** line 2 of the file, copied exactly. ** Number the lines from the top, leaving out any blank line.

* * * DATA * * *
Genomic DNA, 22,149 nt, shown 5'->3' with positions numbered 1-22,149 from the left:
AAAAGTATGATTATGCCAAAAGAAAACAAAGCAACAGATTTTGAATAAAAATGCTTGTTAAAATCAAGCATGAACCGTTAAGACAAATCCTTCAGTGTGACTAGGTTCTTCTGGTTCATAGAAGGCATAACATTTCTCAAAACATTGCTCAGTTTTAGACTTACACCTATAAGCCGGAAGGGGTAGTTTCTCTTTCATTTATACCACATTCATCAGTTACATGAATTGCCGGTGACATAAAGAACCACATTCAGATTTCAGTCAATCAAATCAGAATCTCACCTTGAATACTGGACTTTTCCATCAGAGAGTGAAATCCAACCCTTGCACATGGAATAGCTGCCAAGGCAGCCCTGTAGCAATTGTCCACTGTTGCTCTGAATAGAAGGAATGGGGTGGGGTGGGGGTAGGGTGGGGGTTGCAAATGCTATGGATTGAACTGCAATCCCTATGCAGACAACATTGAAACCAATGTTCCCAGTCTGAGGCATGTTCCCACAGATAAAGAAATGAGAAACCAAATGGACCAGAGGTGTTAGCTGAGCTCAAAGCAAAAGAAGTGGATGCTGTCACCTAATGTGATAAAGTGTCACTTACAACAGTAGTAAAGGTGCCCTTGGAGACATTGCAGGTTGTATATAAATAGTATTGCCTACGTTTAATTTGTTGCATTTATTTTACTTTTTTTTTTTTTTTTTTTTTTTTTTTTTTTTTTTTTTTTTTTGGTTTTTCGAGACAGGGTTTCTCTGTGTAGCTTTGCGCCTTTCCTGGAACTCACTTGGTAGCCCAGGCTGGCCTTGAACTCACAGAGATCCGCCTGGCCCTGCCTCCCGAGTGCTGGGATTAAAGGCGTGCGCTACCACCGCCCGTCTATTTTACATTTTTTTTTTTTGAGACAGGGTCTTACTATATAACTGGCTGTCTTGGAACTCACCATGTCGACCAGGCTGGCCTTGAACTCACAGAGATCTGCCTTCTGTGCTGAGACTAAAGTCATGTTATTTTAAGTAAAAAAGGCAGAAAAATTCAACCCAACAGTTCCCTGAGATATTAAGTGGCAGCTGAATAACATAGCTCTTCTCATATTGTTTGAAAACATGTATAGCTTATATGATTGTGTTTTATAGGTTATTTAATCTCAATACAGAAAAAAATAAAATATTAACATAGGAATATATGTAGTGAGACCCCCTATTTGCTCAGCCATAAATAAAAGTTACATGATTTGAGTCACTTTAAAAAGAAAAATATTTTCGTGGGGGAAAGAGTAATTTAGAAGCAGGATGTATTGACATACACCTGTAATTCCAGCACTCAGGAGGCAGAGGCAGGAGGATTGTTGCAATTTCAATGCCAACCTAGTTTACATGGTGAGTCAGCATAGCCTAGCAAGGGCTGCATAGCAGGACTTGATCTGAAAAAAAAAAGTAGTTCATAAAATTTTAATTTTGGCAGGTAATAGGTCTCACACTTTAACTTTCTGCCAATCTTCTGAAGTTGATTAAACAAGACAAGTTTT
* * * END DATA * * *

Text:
AAAAGTATGATTATGCCAAAAGAAAACAAAGCAACAGATTTTGAATAAAAATGCTTGTTAAAATCAAGCATGAACCGTTAAGACAAATCCTTCAGTGTGACTAGGTTCTTCTGGTTCATAGAAGGCATAACATTTCTCAAAACATTGCTCAGTTTTAGACTTACACCTATAAGCCGGAAGGGGTAGTTTCTCTTTCATTTATACCACATTCATCAGTTACATGAATTGCCGGTGACATAAAGAACCACATTCAGATTTCAGTCAATCAAATCAGAATCTCACCTTGAATACTGGACTTTTCCATCAGAGAGTGAAATCCAACCCTTGCACATGGAATAGCTGCCAAGGCAGCCCTGTAGCAATTGTCCACTGTTGCTCTGAATAGAAGGAATGGGGTGGGGTGGGGGTAGGGTGGGGGTTGCAAATGCTATGGATTGAACTGCAATCCCTATGCAGACAACATTGAAACCAATGTTCCCAGTCTGAGGCATGTTCCCACAGATAAAGAAATGAGAAACCAAATGGACCAGAGGTGTTAGCTGAGCTCAAAGCAAAAGAAGTGGATGCTGTCACCTAATGTGATAAAGTGTCACTTACAACAGTAGTAAAGGTGCCCTTGGAGACATTGCAGGTTGTATATAAATAGTATTGCCTACGTTTAATTTGTTGCATTTATTTTACTTTTTTTTTTTTTTTTTTTTTTTTTTTTTTTTTTTTTTTTTTTGGTTTTTCGAGACAGGGTTTCTCTGTGTAGCTTTGCGCCTTTCCTGGAACTCACTTGGTAGCCCAGGCTGGCCTTGAACTCACAGAGATCCGCCTGGCCCTGCCTCCCGAGTGCTGGGATTAAAGGCGTGCGCTACCACCGCCCGTCTATTTTACATTTTTTTTTTTTGAGACAGGGTCTTACTATATAACTGGCTGTCTTGGAACTCACCATGTCGACCAGGCTGGCCTTGAACTCACAGAGATCTGCCTTCTGTGCTGAGACTAAAGTCATGTTATTTTAAGTAAAAAAGGCAGAAAAATTCAACCCAACAGTTCCCTGAGATATTAAGTGGCAGCTGAATAACATAGCTCTTCTCATATTGTTTGAAAACATGTATAGCTTATATGATTGTGTTTTATAGGTTATTTAATCTCAATACAGAAAAAAATAAAATATTAACATAGGAATATATGTAGTGAGACCCCCTATTTGCTCAGCCATAAATAAAAGTTACATGATTTGAGTCACTTTAAAAAGAAAAATATTTTCGTGGGGGAAAGAGTAATTTAGAAGCAGGATGTATTGACATACACCTGTAATTCCAGCACTCAGGAGGCAGAGGCAGGAGGATTGTTGCAATTTCAATGCCAACCTAGTTTACATGGTGAGTCAGCATAGCCTAGCAAGGGCTGCATAGCAGGACTTGATCTGAAAAAAAAAAGTAGTTCATAAAATTTTAATTTTGGCAGGTAATAGGTCTCACACTTTAACTTTCTGCCAATCTTCTGAAGTTGATTAAACAAGACAAGTTTT